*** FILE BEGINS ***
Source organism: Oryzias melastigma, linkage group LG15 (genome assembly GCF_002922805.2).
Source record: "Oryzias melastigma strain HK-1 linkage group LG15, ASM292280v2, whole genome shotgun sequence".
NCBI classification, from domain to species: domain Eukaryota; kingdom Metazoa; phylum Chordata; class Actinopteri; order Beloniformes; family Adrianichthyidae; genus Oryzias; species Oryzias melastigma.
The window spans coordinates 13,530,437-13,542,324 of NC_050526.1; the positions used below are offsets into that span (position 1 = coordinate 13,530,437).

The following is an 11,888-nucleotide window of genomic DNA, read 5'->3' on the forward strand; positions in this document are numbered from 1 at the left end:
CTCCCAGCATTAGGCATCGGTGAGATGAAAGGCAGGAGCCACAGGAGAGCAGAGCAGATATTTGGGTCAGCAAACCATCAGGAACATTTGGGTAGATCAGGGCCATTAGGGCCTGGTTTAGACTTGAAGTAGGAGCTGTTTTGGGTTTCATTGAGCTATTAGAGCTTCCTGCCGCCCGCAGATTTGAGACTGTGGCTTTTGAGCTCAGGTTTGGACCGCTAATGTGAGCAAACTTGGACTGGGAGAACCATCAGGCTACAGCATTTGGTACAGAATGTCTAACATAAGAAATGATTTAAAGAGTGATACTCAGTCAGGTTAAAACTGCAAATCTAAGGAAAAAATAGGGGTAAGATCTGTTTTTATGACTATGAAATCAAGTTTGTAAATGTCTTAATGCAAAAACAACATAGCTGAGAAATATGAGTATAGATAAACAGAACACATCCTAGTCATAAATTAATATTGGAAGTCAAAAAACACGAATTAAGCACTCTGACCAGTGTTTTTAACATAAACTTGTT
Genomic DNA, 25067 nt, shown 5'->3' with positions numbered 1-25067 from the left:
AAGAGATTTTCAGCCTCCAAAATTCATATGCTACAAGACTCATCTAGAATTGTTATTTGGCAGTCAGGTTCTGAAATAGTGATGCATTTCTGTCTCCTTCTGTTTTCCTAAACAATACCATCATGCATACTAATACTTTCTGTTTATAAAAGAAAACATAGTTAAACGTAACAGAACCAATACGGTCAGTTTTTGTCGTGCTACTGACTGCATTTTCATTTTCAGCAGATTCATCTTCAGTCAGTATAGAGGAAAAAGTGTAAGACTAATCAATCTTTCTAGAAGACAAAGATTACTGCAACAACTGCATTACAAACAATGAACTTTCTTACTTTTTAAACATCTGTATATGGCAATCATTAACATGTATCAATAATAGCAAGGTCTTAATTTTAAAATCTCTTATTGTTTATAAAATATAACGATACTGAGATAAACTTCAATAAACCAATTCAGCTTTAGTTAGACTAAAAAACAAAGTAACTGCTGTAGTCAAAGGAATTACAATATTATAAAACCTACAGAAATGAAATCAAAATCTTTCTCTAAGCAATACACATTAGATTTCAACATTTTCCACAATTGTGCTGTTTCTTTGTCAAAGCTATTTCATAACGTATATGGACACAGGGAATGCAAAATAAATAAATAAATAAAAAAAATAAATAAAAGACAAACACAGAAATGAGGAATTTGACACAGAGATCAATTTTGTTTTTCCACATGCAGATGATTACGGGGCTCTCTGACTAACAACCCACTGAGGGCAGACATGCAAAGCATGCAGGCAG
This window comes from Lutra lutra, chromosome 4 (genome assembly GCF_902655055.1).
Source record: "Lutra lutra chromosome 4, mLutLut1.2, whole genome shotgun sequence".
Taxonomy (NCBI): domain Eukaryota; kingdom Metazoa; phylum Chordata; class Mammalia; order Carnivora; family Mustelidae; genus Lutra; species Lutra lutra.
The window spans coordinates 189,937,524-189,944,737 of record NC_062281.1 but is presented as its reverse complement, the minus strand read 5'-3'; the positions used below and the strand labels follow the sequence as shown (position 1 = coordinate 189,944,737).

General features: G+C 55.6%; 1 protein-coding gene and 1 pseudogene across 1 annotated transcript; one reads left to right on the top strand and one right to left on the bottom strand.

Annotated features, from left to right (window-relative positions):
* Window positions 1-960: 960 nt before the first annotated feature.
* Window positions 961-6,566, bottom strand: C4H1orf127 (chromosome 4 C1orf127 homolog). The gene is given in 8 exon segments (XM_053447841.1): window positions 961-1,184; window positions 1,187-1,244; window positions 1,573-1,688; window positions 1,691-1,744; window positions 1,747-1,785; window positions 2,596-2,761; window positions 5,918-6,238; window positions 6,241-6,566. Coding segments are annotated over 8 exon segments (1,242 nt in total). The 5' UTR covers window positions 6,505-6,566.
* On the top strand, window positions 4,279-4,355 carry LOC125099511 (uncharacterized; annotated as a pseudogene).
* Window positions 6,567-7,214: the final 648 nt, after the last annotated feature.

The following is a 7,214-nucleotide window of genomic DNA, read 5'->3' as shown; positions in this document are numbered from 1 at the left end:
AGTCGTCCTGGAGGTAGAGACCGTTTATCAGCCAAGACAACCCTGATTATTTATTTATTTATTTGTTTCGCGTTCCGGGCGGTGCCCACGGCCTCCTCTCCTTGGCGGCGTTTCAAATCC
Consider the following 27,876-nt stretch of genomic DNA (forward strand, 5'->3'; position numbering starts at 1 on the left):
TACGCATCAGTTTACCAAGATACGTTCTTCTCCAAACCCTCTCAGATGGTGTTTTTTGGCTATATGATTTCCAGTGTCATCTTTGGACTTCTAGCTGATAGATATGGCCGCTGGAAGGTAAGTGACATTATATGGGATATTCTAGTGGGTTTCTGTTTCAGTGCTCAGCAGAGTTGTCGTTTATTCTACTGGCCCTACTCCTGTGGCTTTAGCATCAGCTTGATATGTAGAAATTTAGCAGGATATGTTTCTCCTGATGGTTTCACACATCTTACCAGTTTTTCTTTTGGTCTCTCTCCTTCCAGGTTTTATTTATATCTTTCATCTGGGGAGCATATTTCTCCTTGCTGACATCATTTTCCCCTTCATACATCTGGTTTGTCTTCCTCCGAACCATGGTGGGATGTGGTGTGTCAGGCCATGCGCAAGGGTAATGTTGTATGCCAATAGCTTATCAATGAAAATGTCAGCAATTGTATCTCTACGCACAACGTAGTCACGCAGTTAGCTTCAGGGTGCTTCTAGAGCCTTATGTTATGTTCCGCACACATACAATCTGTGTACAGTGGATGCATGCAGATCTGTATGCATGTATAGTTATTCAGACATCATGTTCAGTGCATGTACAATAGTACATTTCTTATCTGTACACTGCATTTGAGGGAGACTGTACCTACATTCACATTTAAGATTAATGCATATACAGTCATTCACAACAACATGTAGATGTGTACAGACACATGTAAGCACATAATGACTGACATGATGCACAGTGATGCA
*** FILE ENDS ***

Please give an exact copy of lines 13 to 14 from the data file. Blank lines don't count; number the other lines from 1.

General features: G+C 55.6%; 1 protein-coding gene and 1 pseudogene across 1 annotated transcript; one reads left to right on the top strand and one right to left on the bottom strand.

Annotated features, from left to right (window-relative positions):